Why I Have 11 Checking Accounts

January 12, 2015

When I decided to get serious about reducing my debt, I knew I needed to find a money management system that would work for me. It had to be easy and one that I could manage daily. I read over a slew of articles about debt management, and one strategy that resonated with me was to assign cash for various spending categories. Dave Ramsey popularized this approach, the envelope system, and it works well for many, many people. I decided to tweak it a little to work better for me. Instead of putting money into envelopes, I opened up checking accounts for each of my spending categories.

When starting my budget, I went through all of my fixed and variable expenses and put them into categories. Each category has a checking account from which to pay those expenses. With this system, it’s been easy for me to stick to my budget because I consciously have to transfer money from one category to another if I want to spend more than the allotted amount for that month.

Here are my checking accounts and the expenses that are tied to them:

1) Housing
- Rent
- Renters’ Insurance
- Water/Electricity/Gas
- Internet
- Cell phone
- Laundry

2) Groceries
- Includes Pet Supplies

3) Fuel

4) Car Expenses
- Insurance premium
- Routine Maintenance

5) Health
- Gym membership
- Haircuts

6) Clothing

7) Gifts

8) Entertainment
- Restaurants
- Movies
- Other recreational activities

9) Credit Card Payments 

10) Tithing
- Donations to charities and non-profits

11) Primary Account

You might be thinking, ‘Does he really carry around 11 debit cards?’ Not quite. I only use my fuel and primary debit cards. When I need to buy something, I use my primary debit card and then transfer the money from the corresponding account as soon as I can. For example, today I had lunch out with some colleagues.  First, I checked to see that I had enough money in my entertainment account to cover lunch, which I did. When it came time to pay the bill, I used my primary debit card, and then when I got back to the office, I transferred the amount from my entertainment account to the primary account.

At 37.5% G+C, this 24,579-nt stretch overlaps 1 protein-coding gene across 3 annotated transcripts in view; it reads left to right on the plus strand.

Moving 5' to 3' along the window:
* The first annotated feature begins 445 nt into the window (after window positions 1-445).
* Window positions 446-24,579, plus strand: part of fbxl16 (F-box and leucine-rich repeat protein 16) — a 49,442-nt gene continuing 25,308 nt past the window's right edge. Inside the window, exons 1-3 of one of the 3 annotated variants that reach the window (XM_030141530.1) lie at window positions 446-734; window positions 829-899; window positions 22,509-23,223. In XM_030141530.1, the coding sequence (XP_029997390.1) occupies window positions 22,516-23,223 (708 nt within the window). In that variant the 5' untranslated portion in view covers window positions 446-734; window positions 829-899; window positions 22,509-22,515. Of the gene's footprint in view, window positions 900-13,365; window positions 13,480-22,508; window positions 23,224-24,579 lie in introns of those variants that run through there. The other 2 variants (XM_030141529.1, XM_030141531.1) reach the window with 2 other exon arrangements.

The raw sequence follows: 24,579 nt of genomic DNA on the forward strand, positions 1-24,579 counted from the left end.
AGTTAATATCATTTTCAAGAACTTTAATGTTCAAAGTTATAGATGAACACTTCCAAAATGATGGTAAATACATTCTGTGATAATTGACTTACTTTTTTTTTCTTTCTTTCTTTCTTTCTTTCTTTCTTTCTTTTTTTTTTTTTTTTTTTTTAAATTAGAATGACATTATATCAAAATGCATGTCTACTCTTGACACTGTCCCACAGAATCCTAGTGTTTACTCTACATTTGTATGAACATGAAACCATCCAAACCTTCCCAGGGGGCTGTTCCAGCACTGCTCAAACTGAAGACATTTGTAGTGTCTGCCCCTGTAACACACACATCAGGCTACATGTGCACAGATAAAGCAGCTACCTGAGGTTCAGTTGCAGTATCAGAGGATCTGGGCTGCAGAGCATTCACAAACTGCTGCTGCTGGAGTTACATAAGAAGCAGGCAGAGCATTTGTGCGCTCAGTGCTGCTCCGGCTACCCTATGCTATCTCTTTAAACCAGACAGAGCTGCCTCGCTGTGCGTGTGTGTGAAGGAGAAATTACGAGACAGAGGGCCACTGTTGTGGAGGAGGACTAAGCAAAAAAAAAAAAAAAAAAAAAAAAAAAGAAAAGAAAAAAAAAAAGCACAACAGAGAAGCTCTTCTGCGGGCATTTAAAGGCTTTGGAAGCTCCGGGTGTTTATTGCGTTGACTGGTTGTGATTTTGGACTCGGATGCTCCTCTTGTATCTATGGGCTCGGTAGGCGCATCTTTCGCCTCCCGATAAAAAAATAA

When it comes to buying gas, I use my fuel debit card because gas is a regular expense for me.

All of my student loans and credit cards are paid from my credit card checking account. A flat dollar amount of every paycheck gets deposited into this account: my minimum payments plus anything else I can afford to pay every month. If nothing else, this account prevents me from accidently spending money that is allocated to my credit cards on other things.

I have pre-determined amounts automatically deposited into these accounts on payday. Recurring expenses, like my gym membership and a donation to a charity I support, are taken out automatically from their respective accounts every month. This ensures my budget matches my spending. If my spending in one category needs to be adjusted, I simply change the amount of the direct deposit before the next payday.

In addition to my checking accounts, I have one savings account. I like the idea of having different savings accounts for various purposes i.e., vacation, college, house, new car/maintenance. Right now though, because my focus is to pay off debt, I’m not saving for a vacation or a house. I automatically deposit a flat dollar amount every month into my savings account and that money will be used if my car needs a costly repair or for an emergency plane ticket back home.

This system may appear cumbersome, always moving money between different accounts. I like knowing exactly how much I can spend on clothing, gifts, etc. by seeing how much is in the account. It also keeps me on track to getting out of debt sooner than later because it’s designed to keep me from accidently overspending.

There isn’t one budgeting system that is perfect for everyone. Mix and match until you have one that makes your life easier, not harder. You might be surprised by how much freedom it provides you.